In the arid conditions of most areas of California, it is important to evaluate not only the macro-climate but also the micro-climate of your property. For instance, is your home on the south-facing side of a hill where you get direct sunlight throughout the day or do you get constant shade from a house, other structure, or existing trees?

NBW: Can you tell us a little about the trend of using sustainable design principles in urban landscapes?
KU: Sustainable landscape design strategies are becoming an important part of urban landscapes as rising costs of food, increasing health risks, global climate change, and diminishing resources all contribute to some of the key urban issues we face today. The goal of sustainable design in urban landscapes is two-fold: to reduce waste and unnecessary consumption so that we preserve valuable resources; and to make our landscapes productive in ways that it contributes to our urban ecosystem rather than taking away from it.

For instance, instead of throwing away a valuable resource like rainwater to storm drains, it can be stored in cisterns and then used for watering plants during the hot summer months. Instead of using plants that only provide ornamental value, edible plants such as fruit trees, herbs, and vegetable-producing plants can make your garden a food-producing landscape.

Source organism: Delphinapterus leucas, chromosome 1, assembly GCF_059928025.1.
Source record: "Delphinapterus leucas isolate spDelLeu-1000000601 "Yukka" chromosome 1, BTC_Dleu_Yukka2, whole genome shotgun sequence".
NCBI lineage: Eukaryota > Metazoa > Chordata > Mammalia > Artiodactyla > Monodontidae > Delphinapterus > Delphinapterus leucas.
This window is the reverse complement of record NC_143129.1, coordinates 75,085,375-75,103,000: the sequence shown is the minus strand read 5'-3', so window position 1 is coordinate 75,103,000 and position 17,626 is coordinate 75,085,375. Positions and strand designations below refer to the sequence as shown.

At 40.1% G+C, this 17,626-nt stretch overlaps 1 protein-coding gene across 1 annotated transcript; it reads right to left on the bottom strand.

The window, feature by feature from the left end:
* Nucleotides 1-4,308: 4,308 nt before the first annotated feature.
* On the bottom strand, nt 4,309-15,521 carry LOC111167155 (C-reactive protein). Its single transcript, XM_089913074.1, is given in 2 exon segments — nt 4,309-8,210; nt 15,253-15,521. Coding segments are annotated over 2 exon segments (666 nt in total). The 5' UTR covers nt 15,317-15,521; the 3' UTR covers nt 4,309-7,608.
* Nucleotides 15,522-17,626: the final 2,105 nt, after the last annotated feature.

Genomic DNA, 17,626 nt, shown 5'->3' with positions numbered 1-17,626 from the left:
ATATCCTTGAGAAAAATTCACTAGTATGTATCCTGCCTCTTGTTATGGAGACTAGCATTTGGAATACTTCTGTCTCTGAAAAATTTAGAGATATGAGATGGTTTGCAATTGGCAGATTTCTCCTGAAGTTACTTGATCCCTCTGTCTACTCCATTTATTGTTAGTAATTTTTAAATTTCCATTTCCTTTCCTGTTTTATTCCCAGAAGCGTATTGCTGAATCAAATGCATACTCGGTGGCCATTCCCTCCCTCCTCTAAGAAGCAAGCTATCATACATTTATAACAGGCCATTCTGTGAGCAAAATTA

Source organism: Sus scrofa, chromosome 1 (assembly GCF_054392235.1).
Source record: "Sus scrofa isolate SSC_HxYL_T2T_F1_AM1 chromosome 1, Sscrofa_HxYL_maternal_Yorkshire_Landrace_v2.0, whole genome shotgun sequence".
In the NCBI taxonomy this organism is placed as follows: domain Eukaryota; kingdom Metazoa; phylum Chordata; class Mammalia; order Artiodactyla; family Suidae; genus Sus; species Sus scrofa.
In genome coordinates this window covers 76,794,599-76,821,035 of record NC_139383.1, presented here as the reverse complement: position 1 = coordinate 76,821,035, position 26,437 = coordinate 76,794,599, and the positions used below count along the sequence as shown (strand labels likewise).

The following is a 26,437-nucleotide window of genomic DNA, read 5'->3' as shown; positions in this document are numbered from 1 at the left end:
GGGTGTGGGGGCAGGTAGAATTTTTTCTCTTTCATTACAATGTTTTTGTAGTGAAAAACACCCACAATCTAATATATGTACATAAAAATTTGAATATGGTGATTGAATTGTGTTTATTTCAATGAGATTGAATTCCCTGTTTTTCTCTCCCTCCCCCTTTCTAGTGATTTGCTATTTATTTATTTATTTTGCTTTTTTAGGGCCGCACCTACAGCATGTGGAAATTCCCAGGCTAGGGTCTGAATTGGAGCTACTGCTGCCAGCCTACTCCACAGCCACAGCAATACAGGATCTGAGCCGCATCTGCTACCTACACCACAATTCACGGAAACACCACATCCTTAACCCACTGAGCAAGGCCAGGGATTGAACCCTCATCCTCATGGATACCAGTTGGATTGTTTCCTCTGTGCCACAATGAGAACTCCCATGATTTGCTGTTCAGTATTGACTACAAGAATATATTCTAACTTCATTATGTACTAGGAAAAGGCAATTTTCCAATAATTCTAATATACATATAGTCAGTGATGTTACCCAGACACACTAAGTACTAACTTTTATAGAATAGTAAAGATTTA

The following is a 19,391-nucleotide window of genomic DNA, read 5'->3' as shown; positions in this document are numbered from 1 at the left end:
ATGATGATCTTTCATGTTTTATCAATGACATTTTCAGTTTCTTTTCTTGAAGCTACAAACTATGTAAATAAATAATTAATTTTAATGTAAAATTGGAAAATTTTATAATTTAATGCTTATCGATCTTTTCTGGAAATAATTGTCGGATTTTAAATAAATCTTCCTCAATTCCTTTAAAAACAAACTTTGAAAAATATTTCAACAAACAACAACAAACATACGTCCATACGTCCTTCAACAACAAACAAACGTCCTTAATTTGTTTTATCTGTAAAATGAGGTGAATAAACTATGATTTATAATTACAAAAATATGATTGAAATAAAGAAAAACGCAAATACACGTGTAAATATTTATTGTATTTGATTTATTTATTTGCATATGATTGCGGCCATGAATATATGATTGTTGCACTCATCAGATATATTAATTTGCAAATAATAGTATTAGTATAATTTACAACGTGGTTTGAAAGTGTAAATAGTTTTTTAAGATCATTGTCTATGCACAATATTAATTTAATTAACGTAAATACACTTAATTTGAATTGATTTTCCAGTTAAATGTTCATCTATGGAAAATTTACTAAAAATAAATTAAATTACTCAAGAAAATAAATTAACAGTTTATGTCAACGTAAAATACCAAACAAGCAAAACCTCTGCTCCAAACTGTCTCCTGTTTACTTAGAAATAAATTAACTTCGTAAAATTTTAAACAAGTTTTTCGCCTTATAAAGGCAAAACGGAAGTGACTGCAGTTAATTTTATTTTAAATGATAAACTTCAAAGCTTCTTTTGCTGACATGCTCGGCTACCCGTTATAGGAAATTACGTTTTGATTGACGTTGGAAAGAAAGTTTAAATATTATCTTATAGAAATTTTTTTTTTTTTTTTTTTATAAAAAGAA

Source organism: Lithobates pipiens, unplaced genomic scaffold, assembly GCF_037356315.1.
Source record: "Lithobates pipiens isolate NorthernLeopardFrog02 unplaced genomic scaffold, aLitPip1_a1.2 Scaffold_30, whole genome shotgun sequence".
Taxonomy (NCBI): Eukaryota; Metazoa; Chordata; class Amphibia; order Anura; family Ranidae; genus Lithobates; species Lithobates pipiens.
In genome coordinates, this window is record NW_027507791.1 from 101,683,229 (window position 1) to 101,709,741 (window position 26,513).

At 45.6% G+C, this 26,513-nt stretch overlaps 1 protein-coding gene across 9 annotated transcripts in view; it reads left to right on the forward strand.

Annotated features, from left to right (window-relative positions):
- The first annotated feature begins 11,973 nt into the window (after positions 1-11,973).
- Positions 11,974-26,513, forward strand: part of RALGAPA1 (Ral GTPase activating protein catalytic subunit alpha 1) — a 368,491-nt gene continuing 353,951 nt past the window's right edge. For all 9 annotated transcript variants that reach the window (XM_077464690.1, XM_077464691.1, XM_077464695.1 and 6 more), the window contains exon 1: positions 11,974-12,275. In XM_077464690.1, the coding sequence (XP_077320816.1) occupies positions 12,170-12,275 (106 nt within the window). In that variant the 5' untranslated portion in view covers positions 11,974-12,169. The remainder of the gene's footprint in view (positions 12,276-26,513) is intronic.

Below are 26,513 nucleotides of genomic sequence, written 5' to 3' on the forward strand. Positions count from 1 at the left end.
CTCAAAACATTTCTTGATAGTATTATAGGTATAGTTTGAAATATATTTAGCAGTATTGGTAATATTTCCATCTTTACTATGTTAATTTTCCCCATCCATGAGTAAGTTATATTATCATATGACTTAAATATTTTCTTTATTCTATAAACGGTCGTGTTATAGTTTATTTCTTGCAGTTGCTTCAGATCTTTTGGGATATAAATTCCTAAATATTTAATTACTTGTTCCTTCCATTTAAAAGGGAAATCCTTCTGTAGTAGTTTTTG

NBW: At a time when some form of drought has affected most of the country, in what ways can one create a garden with a Japanese aesthetic, while conserving water?
KU: One of the primary ways to achieve a Japanese garden aesthetic in our arid climate is to select plants that require moderate to low watering. Nurseries will indicate water requirement levels for all plants you are interested in using. It is important to note that plants with similar water needs should be grouped together in irrigation zones so that they can receive proper levels of watering.

In the historic Japanese garden book, “Sakuteiki,” it states: Think over the famous places of scenic beauty throughout the land, and by making it your own that which appeals to you most, design your garden with the mood of harmony, modeling after the general air of such places.